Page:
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I Floss. Always have, Always Will.
By Dr. Ellison
August 19, 2016
Category: Hygiene
Tags: Dentist   brushing   flossing   bacteria   plaque   tartar   cleaning   gum tissue   gingivitis   gum disease   periodontal   waxed  

Dental FlossFor as long as I can recall I have been flossing, albeit more regularly at some times than at others. I used floss occasionally before going to dental school and more intentionally afterwards. I maintain and stress to my patients that flossing teeth does, in fact, matter. I know some people who only floss when they feel a bit of food stuck in between their teeth. I like to refer to this practice as “flossing for cause”. Certainly some is better than none at all so, even if you are not flossing after brushing at bedtime each night, try for a few times per week.

Recent news reports have indicated that, after decades of recommending daily flossing, the federal government (Depts of Agriculture and Health and Human Services) has changed the dietary guidelines for Americans to no longer include any mention of flossing. This is apparently due to the absence of randomized clinical trials showing its effectiveness.

Here’s the thing. Flossing removes trapped food particles and bacterial film that can form plaque on the tooth surface. Plaque can turn to tartar, which requires professional dental cleaning. While this may sound like an ideal plan for a dental practice, that cleaning can become more difficult (and possibly uncomfortable) with the tartar buildup and can cause gum tissue to become swollen, inflamed and even bleed. This is known as gingivitis, the early stage of gum disease. More slow to develop, but much more severe is periodontal disease. It can take anywhere from say five to twenty years to appear, but it’s a slow breakdown of the bone. Even in the absence of significant data (studies would require following a patient’s progress for years), I am not changing my view or my recommendation.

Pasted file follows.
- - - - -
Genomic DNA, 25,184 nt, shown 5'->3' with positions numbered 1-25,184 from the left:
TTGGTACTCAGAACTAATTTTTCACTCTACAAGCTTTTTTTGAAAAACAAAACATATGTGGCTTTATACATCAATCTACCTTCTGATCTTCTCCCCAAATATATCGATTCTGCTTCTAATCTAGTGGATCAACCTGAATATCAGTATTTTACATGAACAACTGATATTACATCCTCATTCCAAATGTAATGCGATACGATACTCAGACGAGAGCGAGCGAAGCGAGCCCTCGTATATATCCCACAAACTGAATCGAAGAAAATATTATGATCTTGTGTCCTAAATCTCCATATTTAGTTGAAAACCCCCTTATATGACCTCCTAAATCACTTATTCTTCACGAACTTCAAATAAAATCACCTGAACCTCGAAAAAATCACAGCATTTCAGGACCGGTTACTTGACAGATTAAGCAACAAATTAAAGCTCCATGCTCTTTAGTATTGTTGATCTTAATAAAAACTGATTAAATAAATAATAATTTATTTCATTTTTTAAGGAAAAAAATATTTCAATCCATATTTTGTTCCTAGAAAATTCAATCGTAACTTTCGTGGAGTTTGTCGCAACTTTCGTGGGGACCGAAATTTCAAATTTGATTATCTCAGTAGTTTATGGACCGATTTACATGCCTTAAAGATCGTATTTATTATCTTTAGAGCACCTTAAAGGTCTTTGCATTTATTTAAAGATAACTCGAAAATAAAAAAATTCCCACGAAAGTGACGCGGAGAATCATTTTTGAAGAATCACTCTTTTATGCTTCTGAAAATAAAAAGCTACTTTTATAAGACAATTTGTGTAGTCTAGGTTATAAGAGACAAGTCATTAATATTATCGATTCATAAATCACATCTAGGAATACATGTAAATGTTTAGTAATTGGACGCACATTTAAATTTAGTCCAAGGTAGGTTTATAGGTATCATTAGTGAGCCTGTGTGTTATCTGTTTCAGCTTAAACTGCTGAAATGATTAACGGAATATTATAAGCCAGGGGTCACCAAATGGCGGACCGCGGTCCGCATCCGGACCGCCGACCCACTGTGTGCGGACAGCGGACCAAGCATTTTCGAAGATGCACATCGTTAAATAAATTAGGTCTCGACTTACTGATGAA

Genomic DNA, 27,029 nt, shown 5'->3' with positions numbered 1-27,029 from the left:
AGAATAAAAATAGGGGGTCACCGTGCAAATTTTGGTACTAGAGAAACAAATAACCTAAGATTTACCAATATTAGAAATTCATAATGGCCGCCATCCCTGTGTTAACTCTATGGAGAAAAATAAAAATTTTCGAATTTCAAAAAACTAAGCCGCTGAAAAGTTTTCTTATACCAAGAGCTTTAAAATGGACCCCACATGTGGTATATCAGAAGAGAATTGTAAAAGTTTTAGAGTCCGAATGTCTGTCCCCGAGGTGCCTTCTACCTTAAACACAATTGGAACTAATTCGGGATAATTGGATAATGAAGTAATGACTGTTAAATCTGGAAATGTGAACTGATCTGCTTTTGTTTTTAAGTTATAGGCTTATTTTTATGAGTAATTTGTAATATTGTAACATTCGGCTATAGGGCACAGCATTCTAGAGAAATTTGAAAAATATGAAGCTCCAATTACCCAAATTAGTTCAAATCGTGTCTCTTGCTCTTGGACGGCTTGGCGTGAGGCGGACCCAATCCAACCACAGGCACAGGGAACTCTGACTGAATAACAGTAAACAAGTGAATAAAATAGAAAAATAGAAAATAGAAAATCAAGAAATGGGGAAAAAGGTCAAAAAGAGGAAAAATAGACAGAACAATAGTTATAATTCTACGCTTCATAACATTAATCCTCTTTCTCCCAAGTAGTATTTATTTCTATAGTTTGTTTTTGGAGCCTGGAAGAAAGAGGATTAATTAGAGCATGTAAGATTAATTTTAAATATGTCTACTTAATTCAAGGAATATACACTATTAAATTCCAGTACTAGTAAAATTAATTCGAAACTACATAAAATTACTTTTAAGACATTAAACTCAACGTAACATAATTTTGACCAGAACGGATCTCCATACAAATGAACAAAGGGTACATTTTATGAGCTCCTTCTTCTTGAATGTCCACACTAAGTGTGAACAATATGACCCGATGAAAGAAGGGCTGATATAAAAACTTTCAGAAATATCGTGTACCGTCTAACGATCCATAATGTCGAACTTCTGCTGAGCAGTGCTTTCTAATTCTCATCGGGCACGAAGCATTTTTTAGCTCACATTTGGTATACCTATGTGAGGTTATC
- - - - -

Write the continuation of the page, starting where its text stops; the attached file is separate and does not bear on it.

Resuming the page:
Flossing is imperative for cleaning hard-to-reach spots on teeth, thus reducing the chances of gum disease and tooth decay. Brushing alone cannot effectively clean in those tight spaces. Whether it is waxed or unwaxed, flavored or not, the choice is solely your preference and more importantly, which type you will be more likely to actually use.